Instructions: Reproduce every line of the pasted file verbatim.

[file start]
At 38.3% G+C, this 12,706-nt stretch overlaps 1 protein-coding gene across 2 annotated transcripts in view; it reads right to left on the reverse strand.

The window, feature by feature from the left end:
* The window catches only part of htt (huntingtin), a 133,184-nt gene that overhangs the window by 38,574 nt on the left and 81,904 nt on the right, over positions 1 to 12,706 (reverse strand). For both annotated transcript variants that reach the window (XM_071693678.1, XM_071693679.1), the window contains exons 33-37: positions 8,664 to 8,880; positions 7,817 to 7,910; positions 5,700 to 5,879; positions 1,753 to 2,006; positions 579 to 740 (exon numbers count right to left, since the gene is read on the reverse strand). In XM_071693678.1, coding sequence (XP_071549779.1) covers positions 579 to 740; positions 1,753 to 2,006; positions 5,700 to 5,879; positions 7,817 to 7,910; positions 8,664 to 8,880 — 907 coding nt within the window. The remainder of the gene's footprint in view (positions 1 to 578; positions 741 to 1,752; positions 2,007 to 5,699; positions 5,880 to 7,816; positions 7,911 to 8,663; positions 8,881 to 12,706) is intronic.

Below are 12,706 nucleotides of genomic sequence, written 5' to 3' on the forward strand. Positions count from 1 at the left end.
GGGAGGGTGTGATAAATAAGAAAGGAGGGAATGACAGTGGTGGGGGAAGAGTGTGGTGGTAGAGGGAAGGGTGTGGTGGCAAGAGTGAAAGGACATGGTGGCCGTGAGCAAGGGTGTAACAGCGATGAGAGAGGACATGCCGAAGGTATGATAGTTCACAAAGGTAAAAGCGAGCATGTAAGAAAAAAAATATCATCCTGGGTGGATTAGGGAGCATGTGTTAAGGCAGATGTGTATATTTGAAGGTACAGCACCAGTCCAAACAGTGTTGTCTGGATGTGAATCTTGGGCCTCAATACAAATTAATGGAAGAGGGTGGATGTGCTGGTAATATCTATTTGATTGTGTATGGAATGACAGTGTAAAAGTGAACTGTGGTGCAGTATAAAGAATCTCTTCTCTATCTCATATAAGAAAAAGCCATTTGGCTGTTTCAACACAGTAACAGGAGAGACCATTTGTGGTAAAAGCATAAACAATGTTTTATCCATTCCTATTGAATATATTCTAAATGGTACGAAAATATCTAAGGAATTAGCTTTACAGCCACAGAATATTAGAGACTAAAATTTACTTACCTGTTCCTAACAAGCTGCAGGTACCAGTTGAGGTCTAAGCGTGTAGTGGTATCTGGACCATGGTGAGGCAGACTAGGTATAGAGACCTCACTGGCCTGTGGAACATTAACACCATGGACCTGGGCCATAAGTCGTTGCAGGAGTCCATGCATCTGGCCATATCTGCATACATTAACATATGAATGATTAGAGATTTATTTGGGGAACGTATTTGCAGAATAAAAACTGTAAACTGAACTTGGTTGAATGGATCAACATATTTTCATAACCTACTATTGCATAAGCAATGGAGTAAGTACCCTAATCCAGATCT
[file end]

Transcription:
At 38.3% G+C, this 12,706-nt stretch overlaps 1 protein-coding gene across 2 annotated transcripts in view; it reads right to left on the reverse strand.

The window, feature by feature from the left end:
* The window catches only part of htt (huntingtin), a 133,184-nt gene that overhangs the window by 38,574 nt on the left and 81,904 nt on the right, over positions 1 to 12,706 (reverse strand). For both annotated transcript variants that reach the window (XM_071693678.1, XM_071693679.1), the window contains exons 33-37: positions 8,664 to 8,880; positions 7,817 to 7,910; positions 5,700 to 5,879; positions 1,753 to 2,006; positions 579 to 740 (exon numbers count right to left, since the gene is read on the reverse strand). In XM_071693678.1, coding sequence (XP_071549779.1) covers positions 579 to 740; positions 1,753 to 2,006; positions 5,700 to 5,879; positions 7,817 to 7,910; positions 8,664 to 8,880 — 907 coding nt within the window. The remainder of the gene's footprint in view (positions 1 to 578; positions 741 to 1,752; positions 2,007 to 5,699; positions 5,880 to 7,816; positions 7,911 to 8,663; positions 8,881 to 12,706) is intronic.

Below are 12,706 nucleotides of genomic sequence, written 5' to 3' on the forward strand. Positions count from 1 at the left end.
GGGAGGGTGTGATAAATAAGAAAGGAGGGAATGACAGTGGTGGGGGAAGAGTGTGGTGGTAGAGGGAAGGGTGTGGTGGCAAGAGTGAAAGGACATGGTGGCCGTGAGCAAGGGTGTAACAGCGATGAGAGAGGACATGCCGAAGGTATGATAGTTCACAAAGGTAAAAGCGAGCATGTAAGAAAAAAAATATCATCCTGGGTGGATTAGGGAGCATGTGTTAAGGCAGATGTGTATATTTGAAGGTACAGCACCAGTCCAAACAGTGTTGTCTGGATGTGAATCTTGGGCCTCAATACAAATTAATGGAAGAGGGTGGATGTGCTGGTAATATCTATTTGATTGTGTATGGAATGACAGTGTAAAAGTGAACTGTGGTGCAGTATAAAGAATCTCTTCTCTATCTCATATAAGAAAAAGCCATTTGGCTGTTTCAACACAGTAACAGGAGAGACCATTTGTGGTAAAAGCATAAACAATGTTTTATCCATTCCTATTGAATATATTCTAAATGGTACGAAAATATCTAAGGAATTAGCTTTACAGCCACAGAATATTAGAGACTAAAATTTACTTACCTGTTCCTAACAAGCTGCAGGTACCAGTTGAGGTCTAAGCGTGTAGTGGTATCTGGACCATGGTGAGGCAGACTAGGTATAGAGACCTCACTGGCCTGTGGAACATTAACACCATGGACCTGGGCCATAAGTCGTTGCAGGAGTCCATGCATCTGGCCATATCTGCATACATTAACATATGAATGATTAGAGATTTATTTGGGGAACGTATTTGCAGAATAAAAACTGTAAACTGAACTTGGTTGAATGGATCAACATATTTTCATAACCTACTATTGCATAAGCAATGGAGTAAGTACCCTAATCCAGATCT